Through a combination of resignation towards what seemed a pre-determined outcome and pre-occupation with Northern Voice when it was announced, I managed to miss most of the recent hair-pulling that the ridiculous finding in Blackboard’s favour prompted. And thank goodness too, my hair couldn’t have stood it
But I did go read Jim Farmer’s extended eyewitness account of the trial which Michael Feldstein graciously posted over at e-Literate, and I thoroughly advise you too as well, as much for what it portends for the future of high tech patents as what it says about this particular judgement.
It is not difficult to see a picture here (and I want to be clear here, because I think Jim did a fine job being as impartial as possible, that these are my interpretations) of not just “Justice for Sale” but “Patent Law Judgements as Economic Diversification Program.” It’s bad enough to have to read this about Blackboard’s (god how I even cringe to write that name) expert witness:
“Expert witnesses always are asked about their fees. When asked how much he had earned, Mark Jones was unable to give an answer. He said he had spent “hundreds of hours” and gave his rate as $325 per hour. (I thought he said $375, but court documents have the lower amount). He also said he had received $170,000 in fees from Blackboard before the end of 2007 as his [IRS Form] 1099 showed. It is likely he will have been paid more than $300,000 for his testimony when the trial is complete.”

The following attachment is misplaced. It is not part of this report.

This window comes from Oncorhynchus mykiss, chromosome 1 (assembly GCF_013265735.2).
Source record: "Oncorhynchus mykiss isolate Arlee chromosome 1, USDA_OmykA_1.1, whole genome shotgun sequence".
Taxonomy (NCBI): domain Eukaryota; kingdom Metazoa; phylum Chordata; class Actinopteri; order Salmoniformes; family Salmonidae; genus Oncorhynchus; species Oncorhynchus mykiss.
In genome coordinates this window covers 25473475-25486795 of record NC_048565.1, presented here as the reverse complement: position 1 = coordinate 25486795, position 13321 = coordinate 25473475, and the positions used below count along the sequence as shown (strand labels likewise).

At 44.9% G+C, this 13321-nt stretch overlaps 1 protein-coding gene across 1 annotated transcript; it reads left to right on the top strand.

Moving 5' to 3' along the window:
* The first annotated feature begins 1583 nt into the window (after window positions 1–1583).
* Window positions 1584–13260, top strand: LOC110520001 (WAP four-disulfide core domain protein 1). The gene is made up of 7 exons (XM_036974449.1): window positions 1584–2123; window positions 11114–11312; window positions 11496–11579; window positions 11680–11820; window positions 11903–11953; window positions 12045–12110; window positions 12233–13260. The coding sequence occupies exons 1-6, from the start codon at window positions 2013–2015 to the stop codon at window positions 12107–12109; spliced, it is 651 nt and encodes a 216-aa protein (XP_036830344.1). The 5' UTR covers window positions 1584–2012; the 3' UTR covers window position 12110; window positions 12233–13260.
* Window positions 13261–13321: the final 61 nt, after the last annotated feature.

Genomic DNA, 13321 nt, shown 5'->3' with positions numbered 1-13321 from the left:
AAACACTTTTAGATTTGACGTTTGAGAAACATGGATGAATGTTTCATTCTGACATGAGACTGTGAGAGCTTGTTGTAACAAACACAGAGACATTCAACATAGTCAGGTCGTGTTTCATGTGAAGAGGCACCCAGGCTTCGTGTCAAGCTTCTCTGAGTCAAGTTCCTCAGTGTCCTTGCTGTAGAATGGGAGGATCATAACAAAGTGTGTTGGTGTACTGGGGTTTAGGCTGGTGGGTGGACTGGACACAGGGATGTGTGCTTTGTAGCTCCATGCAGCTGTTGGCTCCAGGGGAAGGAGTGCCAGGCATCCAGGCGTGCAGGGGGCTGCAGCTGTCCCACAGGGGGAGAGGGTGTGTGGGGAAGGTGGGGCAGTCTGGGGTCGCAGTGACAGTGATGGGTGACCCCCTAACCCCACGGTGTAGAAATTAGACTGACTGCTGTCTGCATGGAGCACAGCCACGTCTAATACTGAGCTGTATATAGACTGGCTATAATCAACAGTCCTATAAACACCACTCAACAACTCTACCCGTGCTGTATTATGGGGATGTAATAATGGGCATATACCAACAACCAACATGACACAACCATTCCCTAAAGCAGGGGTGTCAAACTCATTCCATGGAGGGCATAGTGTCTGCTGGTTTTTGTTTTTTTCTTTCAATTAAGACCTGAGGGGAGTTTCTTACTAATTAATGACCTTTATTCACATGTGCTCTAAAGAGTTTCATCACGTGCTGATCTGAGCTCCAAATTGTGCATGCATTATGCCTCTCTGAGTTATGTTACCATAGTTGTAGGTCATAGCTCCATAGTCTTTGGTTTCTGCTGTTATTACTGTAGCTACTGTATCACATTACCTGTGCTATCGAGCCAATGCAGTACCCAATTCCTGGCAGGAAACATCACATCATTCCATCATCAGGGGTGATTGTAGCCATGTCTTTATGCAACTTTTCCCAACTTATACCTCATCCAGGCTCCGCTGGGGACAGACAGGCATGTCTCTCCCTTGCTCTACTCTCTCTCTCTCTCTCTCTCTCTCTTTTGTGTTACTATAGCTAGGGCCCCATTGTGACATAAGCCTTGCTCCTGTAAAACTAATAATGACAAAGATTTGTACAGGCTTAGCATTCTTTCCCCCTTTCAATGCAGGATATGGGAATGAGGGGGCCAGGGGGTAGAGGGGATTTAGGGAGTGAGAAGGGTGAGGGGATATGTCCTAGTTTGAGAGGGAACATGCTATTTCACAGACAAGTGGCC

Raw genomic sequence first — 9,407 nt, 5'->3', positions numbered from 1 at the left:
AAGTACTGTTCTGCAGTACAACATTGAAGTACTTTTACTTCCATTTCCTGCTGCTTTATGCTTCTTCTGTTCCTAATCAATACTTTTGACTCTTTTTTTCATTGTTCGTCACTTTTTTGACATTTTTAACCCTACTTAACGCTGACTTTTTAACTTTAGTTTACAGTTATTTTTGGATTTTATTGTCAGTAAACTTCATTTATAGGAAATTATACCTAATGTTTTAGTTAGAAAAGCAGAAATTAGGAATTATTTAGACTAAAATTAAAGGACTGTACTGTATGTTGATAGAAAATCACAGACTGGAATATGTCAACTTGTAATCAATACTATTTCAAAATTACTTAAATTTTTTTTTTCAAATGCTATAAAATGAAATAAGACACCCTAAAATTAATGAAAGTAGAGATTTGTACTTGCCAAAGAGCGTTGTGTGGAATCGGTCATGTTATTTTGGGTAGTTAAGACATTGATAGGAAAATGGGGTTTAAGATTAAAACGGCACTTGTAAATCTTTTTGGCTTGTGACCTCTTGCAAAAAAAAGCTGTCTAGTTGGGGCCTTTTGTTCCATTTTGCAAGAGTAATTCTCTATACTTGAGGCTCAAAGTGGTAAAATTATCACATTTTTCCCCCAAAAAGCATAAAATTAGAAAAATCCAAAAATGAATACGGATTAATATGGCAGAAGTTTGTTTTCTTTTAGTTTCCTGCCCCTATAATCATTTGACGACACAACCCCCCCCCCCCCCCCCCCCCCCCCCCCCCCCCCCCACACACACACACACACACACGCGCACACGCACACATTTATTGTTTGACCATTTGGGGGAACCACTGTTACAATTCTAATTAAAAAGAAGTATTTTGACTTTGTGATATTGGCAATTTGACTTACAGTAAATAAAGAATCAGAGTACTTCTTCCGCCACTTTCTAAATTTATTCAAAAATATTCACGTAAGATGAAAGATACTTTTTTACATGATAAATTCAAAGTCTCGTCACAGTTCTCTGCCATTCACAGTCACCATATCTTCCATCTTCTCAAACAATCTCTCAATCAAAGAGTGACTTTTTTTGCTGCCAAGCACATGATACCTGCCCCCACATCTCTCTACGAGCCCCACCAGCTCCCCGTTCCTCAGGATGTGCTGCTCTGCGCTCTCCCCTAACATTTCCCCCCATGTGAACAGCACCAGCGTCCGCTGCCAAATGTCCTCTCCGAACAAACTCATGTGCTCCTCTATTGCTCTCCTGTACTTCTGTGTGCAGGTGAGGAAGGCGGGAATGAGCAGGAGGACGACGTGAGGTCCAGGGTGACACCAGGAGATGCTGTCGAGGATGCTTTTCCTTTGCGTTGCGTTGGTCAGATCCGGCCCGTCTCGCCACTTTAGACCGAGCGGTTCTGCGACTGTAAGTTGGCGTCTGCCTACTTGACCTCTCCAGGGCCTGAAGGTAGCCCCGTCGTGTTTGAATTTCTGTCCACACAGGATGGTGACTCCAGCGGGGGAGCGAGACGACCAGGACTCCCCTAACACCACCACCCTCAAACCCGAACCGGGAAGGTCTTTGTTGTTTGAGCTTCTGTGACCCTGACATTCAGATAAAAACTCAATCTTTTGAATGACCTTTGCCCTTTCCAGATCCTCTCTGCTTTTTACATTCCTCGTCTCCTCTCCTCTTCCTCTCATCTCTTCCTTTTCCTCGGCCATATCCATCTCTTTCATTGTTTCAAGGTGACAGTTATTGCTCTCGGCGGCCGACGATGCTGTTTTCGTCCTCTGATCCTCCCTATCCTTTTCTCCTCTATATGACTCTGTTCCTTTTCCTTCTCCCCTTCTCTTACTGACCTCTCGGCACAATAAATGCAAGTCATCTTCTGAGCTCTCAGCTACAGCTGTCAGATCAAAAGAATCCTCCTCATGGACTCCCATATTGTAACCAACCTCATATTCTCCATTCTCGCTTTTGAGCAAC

But the picutre of an economically challenged town with a propensity to trust the government (in this case the Patent Office) gearing up to become a high tech patent rocket docket should send shivers up your spine (well, at least unless you are totally jaded about the state of justice in the land, which I can’t say I’d blame you for being.)
Go read for yourself. But all I can help thinking is – did we honestly think it was going to go any other way? And how far along are you on your open source CMS? (or even better, on your loosely coupled teaching platform?) – SWL